Cubans in Search of Visas Overflow Columbian Consulates in Miami and Havana

View of the waiting room of the Colombian consulate in Miami. (14ymedio)

14ymedio bigger14ymedio, Mario Penton, Miami, 8 January 2018 — The Colombian consulates in Havana and Miami have been overwhelmed in recent weeks by the number of Cubans who hope for a visa to travel to Colombia due to the transfer of immigration procedures from the US consulate in Havana to its counterpart in Bogota

“Every day we are serving a number of people much higher than normal. They usually arrive without an appointment and ask to be seen in a very short period of time. We are facing a difficult situation,” an official of the Colombian consulate told 14ymedio.

To travel to Colombia, Cubans residing in South Florida (who do not have US citizenship) need to appear at the Colombian Consulate in Miami-Dade County and request an appointment to present documents such as a photocopy of the main page of their passport and another of current extensions, a photocopy of their permanent residence permit for the United States (green card) and their airline ticket to enter and leave Colombia. The consular authorities also request their hotel reservation in Colombia and their last six months’ bank statements, including the requirement to have a minimum balance of 700 dollars.

The charge for the “visa study” is $52, and if it is approved there is another $82 charge.

José Miguel Ramos shows a page with the requirements to obtain the Colombian visa. (14ymedio)

“We do not understand why so many Cubans want to travel to Colombia if their relatives on the island are the ones who must do it to complete their procedures at the US embassy,” said a diplomatic source who agreed to speak on condition of anonymity.

José Miguel Ramos, one Cuban among the dozens who pass through the consular office on a daily basis, explained to this newspaper that although he lives in Miami, he is trying to travel to Bogotá to help his wife and their five-year-old son in the procedures that the interview requires.

“My family has never left Cuba. I need to travel to reconnect with them and accompany them throughout this process. In Colombia they will have to undergo medical examinations and several procedures for which they will surely need help,” he says.

For Ramos, originally from Pinar del Río, the attention and organization in the Colombian consulate has been “excellent,” an opinion that others of his compatriots do not share.

“Last week several people spent the whole day waiting to be served and they were not,” says Maria, a 54-year-old woman who waited for more than three hours at the consulate.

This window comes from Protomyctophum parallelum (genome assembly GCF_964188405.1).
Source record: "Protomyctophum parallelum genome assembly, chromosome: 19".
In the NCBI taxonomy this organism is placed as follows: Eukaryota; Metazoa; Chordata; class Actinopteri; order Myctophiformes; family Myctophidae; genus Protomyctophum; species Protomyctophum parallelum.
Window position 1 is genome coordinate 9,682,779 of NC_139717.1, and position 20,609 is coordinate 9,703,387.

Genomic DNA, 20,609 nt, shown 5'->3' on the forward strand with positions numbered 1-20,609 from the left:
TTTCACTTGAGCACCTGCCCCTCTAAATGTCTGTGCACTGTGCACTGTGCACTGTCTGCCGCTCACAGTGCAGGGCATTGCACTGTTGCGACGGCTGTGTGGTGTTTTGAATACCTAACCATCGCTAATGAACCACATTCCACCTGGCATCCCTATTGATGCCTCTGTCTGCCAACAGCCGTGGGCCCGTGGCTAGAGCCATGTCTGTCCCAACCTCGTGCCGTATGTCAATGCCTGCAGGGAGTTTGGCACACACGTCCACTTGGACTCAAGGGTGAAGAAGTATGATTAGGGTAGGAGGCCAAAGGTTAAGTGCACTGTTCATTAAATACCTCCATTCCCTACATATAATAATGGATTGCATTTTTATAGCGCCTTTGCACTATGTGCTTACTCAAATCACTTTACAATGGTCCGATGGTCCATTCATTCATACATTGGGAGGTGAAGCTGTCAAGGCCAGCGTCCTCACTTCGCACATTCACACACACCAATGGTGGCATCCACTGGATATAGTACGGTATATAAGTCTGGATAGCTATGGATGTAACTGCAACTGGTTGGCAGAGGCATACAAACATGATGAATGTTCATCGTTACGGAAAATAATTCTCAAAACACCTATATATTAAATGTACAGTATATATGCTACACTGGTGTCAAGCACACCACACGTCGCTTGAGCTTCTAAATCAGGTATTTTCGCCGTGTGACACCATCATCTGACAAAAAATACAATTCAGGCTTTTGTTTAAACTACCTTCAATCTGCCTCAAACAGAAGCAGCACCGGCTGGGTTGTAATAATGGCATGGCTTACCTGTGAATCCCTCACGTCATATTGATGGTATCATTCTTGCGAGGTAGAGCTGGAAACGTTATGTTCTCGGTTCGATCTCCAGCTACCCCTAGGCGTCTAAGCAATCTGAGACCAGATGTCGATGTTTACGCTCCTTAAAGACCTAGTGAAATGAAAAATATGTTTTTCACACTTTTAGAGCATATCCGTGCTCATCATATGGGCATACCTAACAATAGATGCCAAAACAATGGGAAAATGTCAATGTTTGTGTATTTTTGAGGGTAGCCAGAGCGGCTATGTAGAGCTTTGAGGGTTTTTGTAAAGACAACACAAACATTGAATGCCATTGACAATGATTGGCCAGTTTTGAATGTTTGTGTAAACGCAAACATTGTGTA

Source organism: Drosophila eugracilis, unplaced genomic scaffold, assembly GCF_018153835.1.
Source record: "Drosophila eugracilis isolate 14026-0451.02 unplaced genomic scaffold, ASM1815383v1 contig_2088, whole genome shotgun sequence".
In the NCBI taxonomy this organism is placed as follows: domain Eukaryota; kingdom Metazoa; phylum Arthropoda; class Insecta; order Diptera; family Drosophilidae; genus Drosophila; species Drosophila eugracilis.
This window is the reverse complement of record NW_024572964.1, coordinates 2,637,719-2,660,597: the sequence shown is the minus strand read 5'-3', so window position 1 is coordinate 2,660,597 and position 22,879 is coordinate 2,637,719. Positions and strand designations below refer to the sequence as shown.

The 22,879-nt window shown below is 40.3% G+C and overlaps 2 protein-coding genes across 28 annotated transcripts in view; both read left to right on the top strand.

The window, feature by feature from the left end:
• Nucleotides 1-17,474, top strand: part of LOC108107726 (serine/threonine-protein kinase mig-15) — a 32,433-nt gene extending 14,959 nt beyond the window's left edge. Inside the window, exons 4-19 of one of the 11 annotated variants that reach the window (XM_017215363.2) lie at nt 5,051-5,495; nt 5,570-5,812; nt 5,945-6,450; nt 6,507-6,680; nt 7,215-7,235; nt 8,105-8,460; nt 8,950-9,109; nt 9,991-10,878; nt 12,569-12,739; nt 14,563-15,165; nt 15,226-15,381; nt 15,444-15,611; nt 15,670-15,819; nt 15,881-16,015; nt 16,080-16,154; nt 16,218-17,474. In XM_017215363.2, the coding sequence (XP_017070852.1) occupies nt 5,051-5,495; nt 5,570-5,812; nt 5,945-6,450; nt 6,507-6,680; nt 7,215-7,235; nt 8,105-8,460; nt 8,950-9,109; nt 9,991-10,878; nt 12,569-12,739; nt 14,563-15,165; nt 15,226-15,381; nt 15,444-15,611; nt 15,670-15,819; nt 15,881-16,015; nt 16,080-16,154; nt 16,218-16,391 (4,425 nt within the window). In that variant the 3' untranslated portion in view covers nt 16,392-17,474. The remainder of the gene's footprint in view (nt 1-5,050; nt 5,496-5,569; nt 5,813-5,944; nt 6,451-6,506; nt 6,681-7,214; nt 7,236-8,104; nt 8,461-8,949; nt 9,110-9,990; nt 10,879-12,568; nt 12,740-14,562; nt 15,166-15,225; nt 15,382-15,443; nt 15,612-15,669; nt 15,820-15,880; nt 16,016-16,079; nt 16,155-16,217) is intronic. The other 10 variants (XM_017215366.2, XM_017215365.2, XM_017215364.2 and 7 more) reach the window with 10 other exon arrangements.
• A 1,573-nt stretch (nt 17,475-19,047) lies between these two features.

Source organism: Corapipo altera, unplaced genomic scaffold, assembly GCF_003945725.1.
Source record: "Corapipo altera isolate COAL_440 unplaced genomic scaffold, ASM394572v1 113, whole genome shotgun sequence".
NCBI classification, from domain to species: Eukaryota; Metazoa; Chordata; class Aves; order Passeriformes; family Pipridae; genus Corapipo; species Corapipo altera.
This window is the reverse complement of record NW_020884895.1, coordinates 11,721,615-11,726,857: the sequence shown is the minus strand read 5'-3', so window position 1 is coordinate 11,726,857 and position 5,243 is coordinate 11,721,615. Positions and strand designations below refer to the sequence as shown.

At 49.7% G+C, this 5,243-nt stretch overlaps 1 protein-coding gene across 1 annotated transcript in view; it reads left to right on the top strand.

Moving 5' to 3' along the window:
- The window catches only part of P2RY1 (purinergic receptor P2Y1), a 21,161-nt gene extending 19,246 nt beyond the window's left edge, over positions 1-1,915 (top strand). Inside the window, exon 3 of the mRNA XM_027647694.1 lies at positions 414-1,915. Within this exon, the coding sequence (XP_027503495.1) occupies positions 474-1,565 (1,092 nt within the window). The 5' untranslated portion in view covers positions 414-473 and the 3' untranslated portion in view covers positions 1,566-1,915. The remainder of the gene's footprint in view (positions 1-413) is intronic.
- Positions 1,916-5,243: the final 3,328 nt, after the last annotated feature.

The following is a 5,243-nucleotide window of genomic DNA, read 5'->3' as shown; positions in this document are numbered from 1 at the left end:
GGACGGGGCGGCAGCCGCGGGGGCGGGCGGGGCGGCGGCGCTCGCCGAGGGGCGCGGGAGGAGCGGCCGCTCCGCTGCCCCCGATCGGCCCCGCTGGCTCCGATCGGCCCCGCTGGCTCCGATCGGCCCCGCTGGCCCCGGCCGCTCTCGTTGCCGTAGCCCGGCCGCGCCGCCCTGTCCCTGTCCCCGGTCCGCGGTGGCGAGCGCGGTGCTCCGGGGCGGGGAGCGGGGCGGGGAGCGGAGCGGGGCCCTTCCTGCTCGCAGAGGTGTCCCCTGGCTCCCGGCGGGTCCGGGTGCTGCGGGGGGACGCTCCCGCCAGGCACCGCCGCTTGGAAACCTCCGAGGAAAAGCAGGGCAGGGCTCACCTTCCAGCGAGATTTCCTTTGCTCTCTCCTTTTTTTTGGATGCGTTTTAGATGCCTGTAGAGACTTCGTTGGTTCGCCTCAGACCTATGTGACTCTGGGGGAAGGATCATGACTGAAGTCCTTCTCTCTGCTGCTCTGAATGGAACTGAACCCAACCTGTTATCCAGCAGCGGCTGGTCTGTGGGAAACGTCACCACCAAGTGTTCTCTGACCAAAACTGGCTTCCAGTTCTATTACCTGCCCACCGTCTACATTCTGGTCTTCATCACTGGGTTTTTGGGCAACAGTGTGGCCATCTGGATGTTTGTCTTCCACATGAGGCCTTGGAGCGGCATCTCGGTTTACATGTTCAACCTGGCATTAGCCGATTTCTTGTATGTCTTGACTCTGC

“It is abusive that we have to pay for visas to Colombia when we reside in the United States. We are not to blame for the Americans moving the officials [from the US embassy in Havana to the US embassy in Bogota] or for the Government of Cuba getting into that problem with the acoustic attacks,” complained the woman. She also said was on the verge of losing her job after being absent for several days.

“My child has the interview at the US embassy in Colombia on January 23 and at the Miami consulate they wanted to give me an appointment for the end of the month. There is a lot of lack of coordination,” she adds.

Consulate officials assured this newspaper that Colombia has “nothing to do” with the transfer of the activities of the US embassy in Havana. “We are not to blame for this happening. We are trying to help the greatest number of people but always on the basis of respect and communication,” they explained.

View of the Colombian consulate in Coral Gables, Miami-Dade County Forida. (14ymedio)

“The Colombian consulate in Miami has no obligation to grant a visa to Cubans who want to reunite with their family in Bogota. To obtain the visa there is a process with requirements that must be respected,” said the consular authorities.

At the end of September 2016, the United States withdrew more than half the staff of its embassy in Cuba and canceled the issuance of visas there indefinitely, in response to the alleged “acoustic attacks” against its diplomats. Subsequently, the State Department announced that it would process immigrant visas for Cubans at its embassy in Bogota, while those of nonimmigrants could be requested at any US consulate. The Family Reunification Program for Cubans has been suspended for months.

The avalanche of Cubans requesting visas to Colombia is also happening at Colombia’s consulate in Havana. Last week hundreds of people who had consular interviews scheduled between September and December were being summoned for interviews in Bogota.

“It is very difficult to get them to coordinate the appointments between the US Embassy and the Colombian Embassy. I do not have a visa for Colombia yet and I have to travel at the end of the month,” explains Félix González, a Cuban living in Havana.

The conditions for requesting the travel document in the Cuban capital are “extremely difficult,” González explains by telephone to this newspaper.

“They ask us to upload all the documents to the website of Colombia’s Ministry of Foreign Affairs, and doing that from here takes a lot of work,” he laments.

Cuban residents on the island must also prove that they have had at least $2,000 in a bank account for the last six months as proof of solvency, in order for the visa to be issued.


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